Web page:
Retired from the University of Texas and too old to play soccer anymore. Now, in the twilight of his years, time is spent writing in this blog, hiking and exploring Texas Parks, photography, working out, gardening and tending to the five ponds he built .
Sitting here with the rain outside limiting my action is that a voice I hear that gives me satisfaction and it’s not from someone else but I hear it from within telling me it is time to write but where do I begin I could write about the New Year but that’s already done with blogs galore in the fore espousing words as one or about the rain that falls harder than before hard enough to stop me from going out my door but the rain is old news and it’s time for something new but so far my brain is dead and doesn’t have a clue I could reminisce of the year gone by but that is somebody’s news or of the things I want to try many of which are new many though are very old and I have tried them all before and all of my good intentions have floated out the door I have some resolutions so I could talk about them one of which is to use the gym which is just around the bend not far at all from my house a short drive it will take the exercise is what I need the pounds I then can slate and to cut back on my eating to help towards that score of one hundred and fifty pounds and not a kilo more that’s only seventeen pounds to lose most of which is fat to replace it with the muscle that is hidden under that but I am a man obsessed with losing as much as I can so hiking the trails as I like to do is all a part of that plan now all I have to do is find the will to move and put the plan in action and get into the groove of exercising three times a week to build the muscles more even though I know that it will make me very sore no pain no gain is how the saying goes so I just need to bite the bullet and get up on my toes work out and sweat and grunt and groan to lose a little weight although of course the bottom line the effort I just hate to eat less and work out more sounds just like a plan all it takes is that first step with everything at hand the gym is there and the larder stocked with foods of the lighter kind so the only thing I have to do is to get myself in line now that I have worked out a plan to take off all of the weight I think tomorrow I will start let’s make it a date the sooner that tomorrow comes you can be sure I will be heading back round the bend to the gymnasium door.
Lets see a quick review of the things that I want to do now that the New Year has already begun and we have started to have some fun no resolutions did I set knowing that I would soon forget at keeping them I am not very good as least not as good as I should and generally it is a waste of time and so I have drawn the line and instead will outline this years plan hiking of course of which I’m a big fan and taking pictures while I am out on the trail with words to fit I shall prevail and post in my blog for all to see how words and pictures make harmony I plan on losing a little more weight for that what I have is extra freight to carry around an unnecessary risk to eat less is the way to the fix along with working out at the gym to try to make the body more trim and regain the muscle that I have lost as old age creeps on and is really the boss so really there is a very short list one that I can easily fix take pictures and hike as far as I can write in my blog for all of my fans cut back on my eating and lose some pounds and work out at the gym myself to confound with just how easy it really can be to make 2019 my legacy.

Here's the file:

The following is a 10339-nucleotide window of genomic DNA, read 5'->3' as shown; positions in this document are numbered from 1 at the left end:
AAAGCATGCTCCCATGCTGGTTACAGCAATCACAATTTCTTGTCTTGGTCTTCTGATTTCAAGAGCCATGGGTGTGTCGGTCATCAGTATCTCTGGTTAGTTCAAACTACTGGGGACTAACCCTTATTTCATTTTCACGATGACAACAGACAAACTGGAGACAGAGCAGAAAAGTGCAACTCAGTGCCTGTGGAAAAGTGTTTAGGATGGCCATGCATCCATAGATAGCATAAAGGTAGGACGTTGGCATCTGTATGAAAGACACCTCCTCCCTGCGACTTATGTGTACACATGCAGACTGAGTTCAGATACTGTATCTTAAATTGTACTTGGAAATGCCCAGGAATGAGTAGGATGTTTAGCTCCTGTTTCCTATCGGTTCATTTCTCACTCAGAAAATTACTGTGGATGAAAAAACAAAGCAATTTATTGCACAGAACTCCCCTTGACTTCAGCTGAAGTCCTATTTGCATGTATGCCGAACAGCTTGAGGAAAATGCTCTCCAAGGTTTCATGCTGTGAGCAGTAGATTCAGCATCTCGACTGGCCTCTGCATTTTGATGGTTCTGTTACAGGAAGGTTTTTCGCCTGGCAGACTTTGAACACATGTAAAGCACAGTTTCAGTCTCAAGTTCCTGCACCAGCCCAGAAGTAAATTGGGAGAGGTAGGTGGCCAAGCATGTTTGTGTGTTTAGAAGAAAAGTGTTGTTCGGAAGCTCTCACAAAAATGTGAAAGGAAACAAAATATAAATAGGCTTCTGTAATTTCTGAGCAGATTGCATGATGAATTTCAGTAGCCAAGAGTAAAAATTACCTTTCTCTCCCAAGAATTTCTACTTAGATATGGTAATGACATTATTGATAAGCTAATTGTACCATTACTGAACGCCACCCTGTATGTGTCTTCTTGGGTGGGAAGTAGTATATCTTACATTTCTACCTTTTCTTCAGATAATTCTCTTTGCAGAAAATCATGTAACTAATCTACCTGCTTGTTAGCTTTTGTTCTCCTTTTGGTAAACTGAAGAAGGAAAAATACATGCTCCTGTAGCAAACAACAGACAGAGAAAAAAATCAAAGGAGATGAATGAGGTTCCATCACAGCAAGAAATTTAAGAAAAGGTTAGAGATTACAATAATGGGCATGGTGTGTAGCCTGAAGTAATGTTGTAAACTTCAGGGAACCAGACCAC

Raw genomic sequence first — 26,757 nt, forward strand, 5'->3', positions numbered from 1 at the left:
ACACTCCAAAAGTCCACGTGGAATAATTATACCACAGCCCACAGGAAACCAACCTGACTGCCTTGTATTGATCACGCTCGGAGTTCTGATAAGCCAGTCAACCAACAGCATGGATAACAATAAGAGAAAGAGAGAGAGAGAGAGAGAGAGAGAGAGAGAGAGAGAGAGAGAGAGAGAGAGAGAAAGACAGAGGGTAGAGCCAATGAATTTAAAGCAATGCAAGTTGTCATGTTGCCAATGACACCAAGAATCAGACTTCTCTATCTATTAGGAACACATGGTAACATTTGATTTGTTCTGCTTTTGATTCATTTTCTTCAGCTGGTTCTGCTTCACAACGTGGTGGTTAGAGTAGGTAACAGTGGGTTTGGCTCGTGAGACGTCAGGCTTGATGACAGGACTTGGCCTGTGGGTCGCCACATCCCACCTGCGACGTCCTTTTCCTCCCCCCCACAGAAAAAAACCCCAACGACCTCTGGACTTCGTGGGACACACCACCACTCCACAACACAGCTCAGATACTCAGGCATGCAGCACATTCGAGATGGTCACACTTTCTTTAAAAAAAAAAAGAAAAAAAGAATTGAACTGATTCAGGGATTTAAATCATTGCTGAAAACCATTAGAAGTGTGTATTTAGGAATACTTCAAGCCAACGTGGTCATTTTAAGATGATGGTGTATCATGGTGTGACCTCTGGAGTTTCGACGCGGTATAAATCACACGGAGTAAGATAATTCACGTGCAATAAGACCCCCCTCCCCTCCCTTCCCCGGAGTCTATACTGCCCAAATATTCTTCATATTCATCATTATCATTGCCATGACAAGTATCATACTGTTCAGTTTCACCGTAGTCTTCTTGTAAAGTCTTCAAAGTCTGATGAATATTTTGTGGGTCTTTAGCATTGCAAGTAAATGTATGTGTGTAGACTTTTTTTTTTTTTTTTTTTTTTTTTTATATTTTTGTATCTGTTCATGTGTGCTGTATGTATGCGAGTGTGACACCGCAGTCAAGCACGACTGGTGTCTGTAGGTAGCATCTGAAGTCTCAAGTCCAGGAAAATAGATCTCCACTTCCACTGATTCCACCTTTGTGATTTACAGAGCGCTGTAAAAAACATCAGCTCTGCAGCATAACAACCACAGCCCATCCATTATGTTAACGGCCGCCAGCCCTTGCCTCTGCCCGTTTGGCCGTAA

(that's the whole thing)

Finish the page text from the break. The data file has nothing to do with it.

The sun was shining and the temperature was almost at 70 degrees which made it a perfect day, weatherwise to take a hike. This, in the middle of a Texas winter. I decided that I would take a walk at Reimers Ranch this time taking the Hogge trails that I have walked several times before. The Hogge trails are the latest addition to the Reimers Ranch Park and is made up of donated land that adjoins the original Park.
I pulled into the Mountain Bike Parking Lot with a couple of other cars already parked and went through my usual preparation. Again, I opted for a single camera with the 18-400 lens which gives me tremendous flexibility in both long range and close up shots, besides being light to carry.
I set off taking the trail that leads to Johnny’s Homestead and almost immediately came across a crow that was busy finishing a meal as it was perched in the tree in front of me. I managed to get a decent shot of it but it is almost a black and white shot with no background to provide any contrast. As it turns out, this was the only bird or animal that I saw close enough to photograph. Moving on, a Park Ranger driving a Kubota All Terrain Vehicle stopped to see if everything was OK. I assured him that everything was fine as I was just getting started. We both went our separate ways as I continued my hike.
Reaching Johnny’s Homestead, I took the Multi Use Trail that veered off heading for Hogge Trails, a hike of well over a mile or so to reach them. This particular trail crosses the stream that at this time of the year is free flowing with plenty of water. I was following fresh horse prints of at least three horses but as it happened, I never met any of them. I had noticed on the way in as I passed the Horse Paddock, there were four trailers with horses and riders in different stages of cooling down their horses after their ride.